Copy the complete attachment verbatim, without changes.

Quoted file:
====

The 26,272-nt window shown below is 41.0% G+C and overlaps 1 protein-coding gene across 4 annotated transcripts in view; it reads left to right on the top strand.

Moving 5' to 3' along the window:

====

The 26,272-nt window shown below is 41.0% G+C and overlaps 1 protein-coding gene across 4 annotated transcripts in view; it reads left to right on the top strand.

Moving 5' to 3' along the window: